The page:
Step 1 - Think up your idea! What do you want to animate? Make it something easy for this first lesson in animation. It could just be a think that you move around on a table. And this is the example I will use for this first lesson. I am going to move a chess piece around on a chess board.
If you want to do something more sophisticated you can. For example if you want to make a toy, a model, or a figure move that would be great but there is something to think about. It has to be able to move! It needs to be either pliable or have joints that can move. The model I used in my soldier animation has lots of joints. The black arrows show some of them. The joints mimic the human body so the model will move in realistic ways. And when it is moved the joints stay where I moved them which is very important. You don't want it snapping back to it's original form. You have to move it. Take a picture, then move it some more.
Okay, you have your idea and you have the materials. Now set up your workspace to do your animation. I have the chessboard laid on a table and I have my tripod next to it. The lamp is to give additional lighting for the pictures.
Lighting is a big concern when it comes to animation. It is always good to take a sample picture or two and look at them to see if it looks right and if the lighting is good.
About the Tripod: You don't have to use a tripod, but you have to do something to keep the camera steady! It has to remain in the same spot for all the pictures or else the animation won't come out right! So, tape it down or tape it to a board or secure it down in one spot with rubber bands! Do anything you have to do to make sure the camera never moves, especially when you press the button to take a picture.
A Note about Digital Cameras
Many digital movie cameras have the ability to do single frame pictures. You might have one of these cameras and you can use that. It's the same exact thing. Also, set the resolution to the lowest setting on whatever camera you use. No need to take high resolution pictures. It just takes up memory. Low resolution pictures will work and look great and be easier to use.
Set up your camera and your animation and take your first picture. Make sure you take a look at it to see that everything looks right and the lighting is good.
Now move the model to the next location. In this animation I am moving it one full square for every picture. This is going to make it a tiny bit choppy as an animation but that's ok. If I wanted to make it smoother I would move it less for each picture - maybe a half a square.
Continue moving the model in small increments. Take a picture after each move. Do this until you are satisfied and done with the whole motion you had planned. I moved the chess piece to the end of the board, brought it back then had it tumble right off the board. You will see my animation soon.
Let's Continue and get these pictures into the computer
RESOURCES TO MAKING STOP MOTION ANIMATION
Beginner's Guide to Animation: Everything You Need to Know to Get Started
To beginners, making an animated movie can seem like voodoo magic. And in fact, until recently, animation was expensive and time-consuming. But now with the help of Beginner's Guide to Animation, anyone can make animated movies, using a digital camera, basic software, and a computer. The book begins with an illustrated guide to setting up a simple animation studio at home, including a list of essential items. Then, new animators hit the ground running with six innovative, instructive projects designed to develop technical skills and explore the potential of animation. A full collection of scannable templates makes it even easier to get started and to finish up. Tips, tricks, and clear instructions on editing, scoring, even making your own show reels and shorts make this the complete one-volume guide to amazing friends and family-and everyone on YouTube!-with great I-made-it-myself animation.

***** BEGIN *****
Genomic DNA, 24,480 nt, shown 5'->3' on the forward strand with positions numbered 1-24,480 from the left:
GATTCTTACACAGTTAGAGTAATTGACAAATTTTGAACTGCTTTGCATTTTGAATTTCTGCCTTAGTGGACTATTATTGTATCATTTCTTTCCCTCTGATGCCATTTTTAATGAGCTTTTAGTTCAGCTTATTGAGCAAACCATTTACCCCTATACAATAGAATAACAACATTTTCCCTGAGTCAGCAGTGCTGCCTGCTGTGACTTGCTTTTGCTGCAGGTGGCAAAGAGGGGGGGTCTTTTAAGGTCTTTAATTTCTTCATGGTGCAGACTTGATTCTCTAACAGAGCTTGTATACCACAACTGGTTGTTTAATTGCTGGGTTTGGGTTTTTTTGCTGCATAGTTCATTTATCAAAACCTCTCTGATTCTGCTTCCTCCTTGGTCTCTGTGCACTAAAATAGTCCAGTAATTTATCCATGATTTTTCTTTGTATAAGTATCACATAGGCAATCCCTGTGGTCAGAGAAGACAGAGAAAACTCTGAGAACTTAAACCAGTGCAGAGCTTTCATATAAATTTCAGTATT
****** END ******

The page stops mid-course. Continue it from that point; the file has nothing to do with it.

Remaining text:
The Klutz Book of Animation: Make Your Own Stop Motion Movies
Welcome to the wide-open world of animation. It used to take an empire the size of the Magic Kingdom to make an animated film. And to get viewers, you'd need access to cineplexes or television networks. In other words, you were either in the industry or in the audience. That was then. Today, creating animation for a potential audience of 600 million requires a laptop, a camera, and an internet connection. That's it. The barriers have come down, the people have taken over, and the results are amazing. The Klutz Book of Animation is a complete how-to treatment of this newly accessible art form. It combines practical instruction and ready-to-shoot scripts. Real-life samples of all the projects are viewable online - the perfect marriage of book and web. Speaking of web, the software you'll need is available as a free download. It's plug and play on any computer (PC or Mac). Attached to the book is a piece of low-tech, non-toxic clay, ready to be molded into a million different heroes starring in a million different films - all of them animatedly yours.
Secrets Of Clay Animation Revealed 3!
Secrets of Clay Animation Revealed 3 is a book teaching all methods the experts use to make stop motion films from start to finish. After reading Secrets you will know how to create several types of armatures, learn how puppets are sculpted, make a motion control rig, light your sets, make your own surface gages, use video reference, chroma key, capture programs and more.
Stop Motion: Craft Skills for Model Animation, Second Edition (Focal Press Visual Effects and Animation)
This authoritative primer of the craft skills required in model animation teaches the basic building blocks of the creation of character driven animation.
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